It was an enormous pleasure to join Mayor of Trafford Cllr Laurence Walsh, and fellow councillors, at Voice of BME Trafford’s community seminar on health inequalities last Friday. I first got to know VBME-T when I was Labour’s candidate in the 2010 election, and I have been so impressed to watch them as they have gone from strength to strength over the past decade.
Their work on encouraging the local community to adopt healthy living measures and take up screening opportunities has already made a difference, but during the covid pandemic, it has become more important than ever, with programmes to improve mental health and peer support to encourage people to take up the vaccine. I congratulate everyone involved in this excellent, community-led organisation. Your work is so valuable.
Meanwhile, in Westminster, it hasn’t been a good week for the Prime Minister. His speech to the CBI on Monday was frankly bizarre, with references to Peppa Pig and motor car noises, but absolutely no substance. Keir Starmer, by contrast, set out a serious set of proposals to support business and grow our economy. I’m particularly pleased that he announced the establishment of a Council of Skills Advisors to work with us as we develop our Ready for Work, Ready for Life curriculum for young people. This will take up a lot of my time over the coming months, and I’d love to know what my constituents think are the essential skills young people should have by the time they finish compulsory education. Of course, academic qualifications are important, but employers, teachers and young people themselves tell me they’d like much more time spent on life skills, like managing a budget, digital skills, and teamwork and communication.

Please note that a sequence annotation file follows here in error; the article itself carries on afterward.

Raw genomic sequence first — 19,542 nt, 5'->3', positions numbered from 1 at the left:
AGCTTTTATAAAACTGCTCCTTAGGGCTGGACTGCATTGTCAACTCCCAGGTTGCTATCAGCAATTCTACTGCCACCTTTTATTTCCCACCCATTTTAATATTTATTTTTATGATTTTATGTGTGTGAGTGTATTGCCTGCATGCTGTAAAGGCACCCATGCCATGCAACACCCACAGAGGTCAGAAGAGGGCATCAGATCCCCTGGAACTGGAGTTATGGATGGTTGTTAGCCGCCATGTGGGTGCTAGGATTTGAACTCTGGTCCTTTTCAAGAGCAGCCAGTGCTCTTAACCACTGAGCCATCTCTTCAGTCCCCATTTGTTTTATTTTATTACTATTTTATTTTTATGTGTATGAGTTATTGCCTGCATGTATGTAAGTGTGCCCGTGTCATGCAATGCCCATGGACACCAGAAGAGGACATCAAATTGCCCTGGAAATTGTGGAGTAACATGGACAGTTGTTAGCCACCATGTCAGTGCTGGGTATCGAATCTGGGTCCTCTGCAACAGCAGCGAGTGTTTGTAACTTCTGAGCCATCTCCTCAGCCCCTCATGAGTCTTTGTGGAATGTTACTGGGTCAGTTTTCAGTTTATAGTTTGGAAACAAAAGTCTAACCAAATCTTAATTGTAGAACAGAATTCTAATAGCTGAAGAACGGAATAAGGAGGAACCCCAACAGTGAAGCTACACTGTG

We were all appalled by the news on Wednesday of the terrible deaths of 27 migrants in the English Channel. This is a desperately dangerous crossing, and MPs have been pleading for months for the Home Secretary to sit down with the French authorities and find a proper solution to open up safe routes and deter the evil people smugglers. I really hope the awful events of Wednesday night will mark a turning point in the government’s approach, but it shouldn’t take a tragedy like this to force ministers to rethink. Greater Manchester MPs wrote to the Home Secretary only last week to ask for swift action to remove the barriers to processing asylum claims, and provide support to those who come here to seek refuge. My constituency has always made refugees welcome, and I know this is something we care about very deeply. Now, my fellow MPs and I will be pressing the need for action harder than ever.
It’s especially ironic that the Home Affairs select committee should have reported this week that the government’s Windrush scheme still hasn’t paid out to people who are entitled to receive compensation. This poor treatment of those who came to the UK to help rebuild our country after the Second World War is just once more example of the government’s lack of care for those who make their home here. I strongly support the committee’s call for an independent body to take over the running of the scheme; if the government can’t get compensation to those who should receive it, then they should hand over the task to a body that can.